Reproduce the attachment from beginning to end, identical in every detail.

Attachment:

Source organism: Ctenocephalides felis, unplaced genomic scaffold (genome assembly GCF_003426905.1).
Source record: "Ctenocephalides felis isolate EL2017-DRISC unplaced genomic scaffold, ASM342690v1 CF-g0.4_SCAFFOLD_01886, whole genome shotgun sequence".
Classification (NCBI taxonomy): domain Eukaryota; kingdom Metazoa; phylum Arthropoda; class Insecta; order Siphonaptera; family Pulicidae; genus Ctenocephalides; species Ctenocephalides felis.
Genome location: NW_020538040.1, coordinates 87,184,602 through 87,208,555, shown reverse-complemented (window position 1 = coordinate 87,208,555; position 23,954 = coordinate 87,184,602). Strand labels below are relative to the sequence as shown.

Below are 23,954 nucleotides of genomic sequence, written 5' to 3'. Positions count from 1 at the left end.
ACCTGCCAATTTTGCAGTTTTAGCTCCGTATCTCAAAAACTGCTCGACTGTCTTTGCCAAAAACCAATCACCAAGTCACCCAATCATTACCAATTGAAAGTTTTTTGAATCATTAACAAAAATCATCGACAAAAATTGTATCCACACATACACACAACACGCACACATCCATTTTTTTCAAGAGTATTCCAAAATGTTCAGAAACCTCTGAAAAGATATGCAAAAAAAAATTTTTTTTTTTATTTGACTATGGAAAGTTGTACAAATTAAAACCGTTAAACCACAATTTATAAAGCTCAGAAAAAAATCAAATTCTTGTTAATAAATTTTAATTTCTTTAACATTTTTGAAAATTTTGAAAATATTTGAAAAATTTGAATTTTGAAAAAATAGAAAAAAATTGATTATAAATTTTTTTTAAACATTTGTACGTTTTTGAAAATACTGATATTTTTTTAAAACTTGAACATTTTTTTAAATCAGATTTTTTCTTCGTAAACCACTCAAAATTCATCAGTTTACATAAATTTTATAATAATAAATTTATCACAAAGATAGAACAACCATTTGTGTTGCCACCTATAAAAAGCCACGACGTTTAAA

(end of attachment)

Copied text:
Source organism: Ctenocephalides felis, unplaced genomic scaffold (genome assembly GCF_003426905.1).
Source record: "Ctenocephalides felis isolate EL2017-DRISC unplaced genomic scaffold, ASM342690v1 CF-g0.4_SCAFFOLD_01886, whole genome shotgun sequence".
Classification (NCBI taxonomy): domain Eukaryota; kingdom Metazoa; phylum Arthropoda; class Insecta; order Siphonaptera; family Pulicidae; genus Ctenocephalides; species Ctenocephalides felis.
Genome location: NW_020538040.1, coordinates 87,184,602 through 87,208,555, shown reverse-complemented (window position 1 = coordinate 87,208,555; position 23,954 = coordinate 87,184,602). Strand labels below are relative to the sequence as shown.

Below are 23,954 nucleotides of genomic sequence, written 5' to 3'. Positions count from 1 at the left end.
ACCTGCCAATTTTGCAGTTTTAGCTCCGTATCTCAAAAACTGCTCGACTGTCTTTGCCAAAAACCAATCACCAAGTCACCCAATCATTACCAATTGAAAGTTTTTTGAATCATTAACAAAAATCATCGACAAAAATTGTATCCACACATACACACAACACGCACACATCCATTTTTTTCAAGAGTATTCCAAAATGTTCAGAAACCTCTGAAAAGATATGCAAAAAAAAATTTTTTTTTTTATTTGACTATGGAAAGTTGTACAAATTAAAACCGTTAAACCACAATTTATAAAGCTCAGAAAAAAATCAAATTCTTGTTAATAAATTTTAATTTCTTTAACATTTTTGAAAATTTTGAAAATATTTGAAAAATTTGAATTTTGAAAAAATAGAAAAAAATTGATTATAAATTTTTTTTAAACATTTGTACGTTTTTGAAAATACTGATATTTTTTTAAAACTTGAACATTTTTTTAAATCAGATTTTTTCTTCGTAAACCACTCAAAATTCATCAGTTTACATAAATTTTATAATAATAAATTTATCACAAAGATAGAACAACCATTTGTGTTGCCACCTATAAAAAGCCACGACGTTTAAA